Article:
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The Impact of Technology on the Law: How Technology is Changing the delivery of legal services for Lawyers in Trinidad and Tobago: Part 1

Updated: May 14

How technology is transforming the way justice is delivered by lawyers in the post-COVID-19 era in Trinidad and Tobago

A judge surrounded by computers embracing technology


The recent memories of the COVID-19 pandemic and how it disrupted many aspects of life and work, including the legal profession, still linger for lawyer. However, Trinidad and Tobago has been fortunate as it has enhanced the delivery of legal services by the introduction of technology to our judicial system. This article is the first in a series that will explore the impact of technology on the legal profession in Trinidad and Tobago and how it has enhanced the efficiency and accessibility of the justice system and discuss some of the new challenges it has presented to lawyers in Trinidad and Tobago. A future article will address the hurdles faced by the public in looking for a lawyer in Trinidad and Tobago in today’s information age.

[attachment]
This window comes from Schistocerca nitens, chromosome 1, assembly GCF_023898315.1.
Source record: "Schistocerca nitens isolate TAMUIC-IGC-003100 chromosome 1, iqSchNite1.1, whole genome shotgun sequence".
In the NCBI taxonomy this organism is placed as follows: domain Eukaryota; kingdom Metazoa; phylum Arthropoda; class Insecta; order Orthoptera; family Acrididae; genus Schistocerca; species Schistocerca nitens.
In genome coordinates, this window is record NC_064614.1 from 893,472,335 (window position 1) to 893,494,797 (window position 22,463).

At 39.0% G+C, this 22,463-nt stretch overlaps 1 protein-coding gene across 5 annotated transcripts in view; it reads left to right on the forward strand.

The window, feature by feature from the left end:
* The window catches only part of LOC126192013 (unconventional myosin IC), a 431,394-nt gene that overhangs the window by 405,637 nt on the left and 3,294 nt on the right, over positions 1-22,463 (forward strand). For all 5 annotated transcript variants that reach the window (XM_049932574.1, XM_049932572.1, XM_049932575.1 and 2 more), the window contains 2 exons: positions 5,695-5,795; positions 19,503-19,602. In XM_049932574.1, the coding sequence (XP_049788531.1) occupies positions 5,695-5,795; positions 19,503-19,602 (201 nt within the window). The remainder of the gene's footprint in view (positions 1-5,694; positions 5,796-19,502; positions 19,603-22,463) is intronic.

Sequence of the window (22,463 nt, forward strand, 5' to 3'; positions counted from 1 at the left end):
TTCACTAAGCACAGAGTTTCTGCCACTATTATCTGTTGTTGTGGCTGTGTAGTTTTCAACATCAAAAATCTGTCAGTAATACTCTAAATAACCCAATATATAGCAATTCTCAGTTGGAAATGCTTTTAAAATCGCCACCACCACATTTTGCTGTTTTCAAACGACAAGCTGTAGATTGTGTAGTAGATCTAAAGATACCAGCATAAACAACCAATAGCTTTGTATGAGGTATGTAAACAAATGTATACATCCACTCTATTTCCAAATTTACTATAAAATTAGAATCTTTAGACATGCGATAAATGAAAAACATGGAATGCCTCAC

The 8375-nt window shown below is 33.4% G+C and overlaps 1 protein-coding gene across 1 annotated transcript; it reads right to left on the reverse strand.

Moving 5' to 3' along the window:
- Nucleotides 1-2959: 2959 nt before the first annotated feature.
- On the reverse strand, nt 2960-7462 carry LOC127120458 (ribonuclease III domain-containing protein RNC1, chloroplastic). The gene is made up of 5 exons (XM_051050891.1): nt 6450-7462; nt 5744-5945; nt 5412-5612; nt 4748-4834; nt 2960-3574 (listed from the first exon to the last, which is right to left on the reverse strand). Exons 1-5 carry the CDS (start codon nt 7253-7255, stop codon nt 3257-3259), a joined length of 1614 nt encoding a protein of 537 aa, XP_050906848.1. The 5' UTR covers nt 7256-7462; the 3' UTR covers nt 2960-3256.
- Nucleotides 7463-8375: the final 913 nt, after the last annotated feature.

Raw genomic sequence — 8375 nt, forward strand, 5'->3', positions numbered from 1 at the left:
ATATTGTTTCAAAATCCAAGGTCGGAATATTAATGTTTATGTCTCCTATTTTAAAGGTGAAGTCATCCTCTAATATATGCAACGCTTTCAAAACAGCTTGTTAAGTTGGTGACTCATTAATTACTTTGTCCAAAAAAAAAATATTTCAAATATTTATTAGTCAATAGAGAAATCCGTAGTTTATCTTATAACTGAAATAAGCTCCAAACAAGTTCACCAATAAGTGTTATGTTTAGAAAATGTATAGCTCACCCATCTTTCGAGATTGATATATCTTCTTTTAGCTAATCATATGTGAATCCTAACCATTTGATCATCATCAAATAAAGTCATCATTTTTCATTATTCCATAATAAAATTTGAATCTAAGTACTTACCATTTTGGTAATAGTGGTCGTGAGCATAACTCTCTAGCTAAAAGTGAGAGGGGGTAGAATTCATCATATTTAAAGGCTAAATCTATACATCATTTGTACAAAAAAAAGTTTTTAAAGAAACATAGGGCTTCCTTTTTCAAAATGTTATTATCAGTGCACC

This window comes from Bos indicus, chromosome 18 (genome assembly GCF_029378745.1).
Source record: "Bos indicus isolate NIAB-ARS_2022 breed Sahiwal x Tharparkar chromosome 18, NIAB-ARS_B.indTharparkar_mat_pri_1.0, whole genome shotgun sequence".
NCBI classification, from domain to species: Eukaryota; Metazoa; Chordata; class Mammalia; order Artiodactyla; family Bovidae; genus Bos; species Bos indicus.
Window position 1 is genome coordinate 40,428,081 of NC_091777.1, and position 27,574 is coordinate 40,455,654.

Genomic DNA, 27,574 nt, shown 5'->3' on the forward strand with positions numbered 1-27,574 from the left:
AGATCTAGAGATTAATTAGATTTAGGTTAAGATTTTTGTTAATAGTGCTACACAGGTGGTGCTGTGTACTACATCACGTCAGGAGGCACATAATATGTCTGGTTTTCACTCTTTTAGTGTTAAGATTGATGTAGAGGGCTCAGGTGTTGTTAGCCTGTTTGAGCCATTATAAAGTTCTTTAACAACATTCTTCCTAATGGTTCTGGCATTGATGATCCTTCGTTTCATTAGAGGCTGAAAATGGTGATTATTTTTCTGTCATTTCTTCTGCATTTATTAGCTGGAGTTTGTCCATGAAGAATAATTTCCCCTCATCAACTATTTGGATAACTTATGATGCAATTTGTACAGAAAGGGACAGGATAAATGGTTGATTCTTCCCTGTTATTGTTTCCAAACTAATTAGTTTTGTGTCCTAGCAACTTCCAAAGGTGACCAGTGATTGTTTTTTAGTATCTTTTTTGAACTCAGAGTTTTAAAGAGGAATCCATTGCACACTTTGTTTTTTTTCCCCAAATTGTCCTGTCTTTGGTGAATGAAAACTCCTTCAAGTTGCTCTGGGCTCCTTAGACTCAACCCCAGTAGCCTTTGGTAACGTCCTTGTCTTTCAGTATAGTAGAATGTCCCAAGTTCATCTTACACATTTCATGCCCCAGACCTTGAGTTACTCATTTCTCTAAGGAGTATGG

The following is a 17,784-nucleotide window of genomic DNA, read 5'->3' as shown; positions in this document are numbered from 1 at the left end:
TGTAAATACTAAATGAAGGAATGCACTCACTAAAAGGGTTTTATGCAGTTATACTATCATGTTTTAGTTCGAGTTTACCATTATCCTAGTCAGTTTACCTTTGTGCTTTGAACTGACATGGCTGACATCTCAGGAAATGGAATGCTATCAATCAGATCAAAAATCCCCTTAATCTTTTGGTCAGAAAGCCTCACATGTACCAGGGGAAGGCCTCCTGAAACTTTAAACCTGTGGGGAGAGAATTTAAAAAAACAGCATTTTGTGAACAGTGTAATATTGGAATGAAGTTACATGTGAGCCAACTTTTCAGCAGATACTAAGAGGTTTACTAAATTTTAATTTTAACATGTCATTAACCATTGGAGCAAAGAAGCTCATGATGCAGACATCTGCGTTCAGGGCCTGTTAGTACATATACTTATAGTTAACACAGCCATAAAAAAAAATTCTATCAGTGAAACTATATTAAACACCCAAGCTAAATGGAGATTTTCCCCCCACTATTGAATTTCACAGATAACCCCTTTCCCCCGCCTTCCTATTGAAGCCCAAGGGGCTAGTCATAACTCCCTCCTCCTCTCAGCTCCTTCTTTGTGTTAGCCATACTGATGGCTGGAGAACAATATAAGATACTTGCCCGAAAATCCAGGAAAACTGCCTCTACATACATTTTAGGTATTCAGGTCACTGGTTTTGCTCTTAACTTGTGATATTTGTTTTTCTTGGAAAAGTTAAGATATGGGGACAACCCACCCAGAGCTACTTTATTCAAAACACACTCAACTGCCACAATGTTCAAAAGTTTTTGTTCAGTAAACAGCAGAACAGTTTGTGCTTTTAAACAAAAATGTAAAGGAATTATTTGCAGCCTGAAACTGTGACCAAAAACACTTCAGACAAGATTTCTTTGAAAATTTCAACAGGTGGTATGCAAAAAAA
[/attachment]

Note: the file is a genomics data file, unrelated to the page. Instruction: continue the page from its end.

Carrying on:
Virtual Hearings in Trinidad and Tobago

Lawyers equipped for virtual hearing

The introduction of virtual hearings is perhaps the most recognisable change that technology has brought to the legal profession in Trinidad and Tobago. The speed and efficiency with which the judiciary was able to introduce this technology is an understated and overlooked success story. Virtual hearings of course refers to court proceedings that are conducted online via video conferencing platforms, such as Zoom or Microsoft Teams, our judiciary’s preferred choice. Virtual hearings allow the parties, their lawyers and even the judges to attend court from anywhere, as long as they have a device, an internet connection and a suitable environment.

Virtual hearings have brought many benefits to Trinidad and Tobago, such as:

  • Helping in the expansion of the judiciary but allowing judges to manage cases without the physical constrains of a physical courtroom. Gone are the days where judges cannot sit because of a lack of a physical court space.

  • Convenience for the parties, as noted above, litigants can avoid the hassle and cost of travelling to the court, especially for those who live in remote areas or outside of Trinidad and Tobago or have mobility issues.